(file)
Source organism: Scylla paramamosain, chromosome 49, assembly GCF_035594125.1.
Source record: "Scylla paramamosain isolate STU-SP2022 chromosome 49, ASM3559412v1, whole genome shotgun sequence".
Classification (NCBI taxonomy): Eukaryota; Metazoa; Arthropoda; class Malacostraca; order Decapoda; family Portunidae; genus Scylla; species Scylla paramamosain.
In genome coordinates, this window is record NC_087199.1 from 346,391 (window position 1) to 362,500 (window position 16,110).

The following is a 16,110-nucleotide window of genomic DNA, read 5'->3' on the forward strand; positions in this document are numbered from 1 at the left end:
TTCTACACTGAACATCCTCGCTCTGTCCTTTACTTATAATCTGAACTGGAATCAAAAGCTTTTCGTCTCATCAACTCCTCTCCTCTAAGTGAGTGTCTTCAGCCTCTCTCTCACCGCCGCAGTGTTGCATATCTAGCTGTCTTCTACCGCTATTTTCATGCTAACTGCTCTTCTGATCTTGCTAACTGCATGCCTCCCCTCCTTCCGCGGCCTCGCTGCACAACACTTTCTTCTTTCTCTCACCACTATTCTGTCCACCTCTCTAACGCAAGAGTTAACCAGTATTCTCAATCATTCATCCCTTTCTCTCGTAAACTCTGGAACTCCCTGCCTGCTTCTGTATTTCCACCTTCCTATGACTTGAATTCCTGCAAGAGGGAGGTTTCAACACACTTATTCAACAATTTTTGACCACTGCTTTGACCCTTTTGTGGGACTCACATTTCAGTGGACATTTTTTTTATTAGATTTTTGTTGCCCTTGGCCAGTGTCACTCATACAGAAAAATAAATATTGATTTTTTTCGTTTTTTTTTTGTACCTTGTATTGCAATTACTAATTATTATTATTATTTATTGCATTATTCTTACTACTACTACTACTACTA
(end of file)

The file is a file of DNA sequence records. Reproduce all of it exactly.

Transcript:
Source organism: Scylla paramamosain, chromosome 49, assembly GCF_035594125.1.
Source record: "Scylla paramamosain isolate STU-SP2022 chromosome 49, ASM3559412v1, whole genome shotgun sequence".
Classification (NCBI taxonomy): Eukaryota; Metazoa; Arthropoda; class Malacostraca; order Decapoda; family Portunidae; genus Scylla; species Scylla paramamosain.
In genome coordinates, this window is record NC_087199.1 from 346,391 (window position 1) to 362,500 (window position 16,110).

The following is a 16,110-nucleotide window of genomic DNA, read 5'->3' on the forward strand; positions in this document are numbered from 1 at the left end:
TTCTACACTGAACATCCTCGCTCTGTCCTTTACTTATAATCTGAACTGGAATCAAAAGCTTTTCGTCTCATCAACTCCTCTCCTCTAAGTGAGTGTCTTCAGCCTCTCTCTCACCGCCGCAGTGTTGCATATCTAGCTGTCTTCTACCGCTATTTTCATGCTAACTGCTCTTCTGATCTTGCTAACTGCATGCCTCCCCTCCTTCCGCGGCCTCGCTGCACAACACTTTCTTCTTTCTCTCACCACTATTCTGTCCACCTCTCTAACGCAAGAGTTAACCAGTATTCTCAATCATTCATCCCTTTCTCTCGTAAACTCTGGAACTCCCTGCCTGCTTCTGTATTTCCACCTTCCTATGACTTGAATTCCTGCAAGAGGGAGGTTTCAACACACTTATTCAACAATTTTTGACCACTGCTTTGACCCTTTTGTGGGACTCACATTTCAGTGGACATTTTTTTTATTAGATTTTTGTTGCCCTTGGCCAGTGTCACTCATACAGAAAAATAAATATTGATTTTTTTCGTTTTTTTTTTGTACCTTGTATTGCAATTACTAATTATTATTATTATTTATTGCATTATTCTTACTACTACTACTACTACTA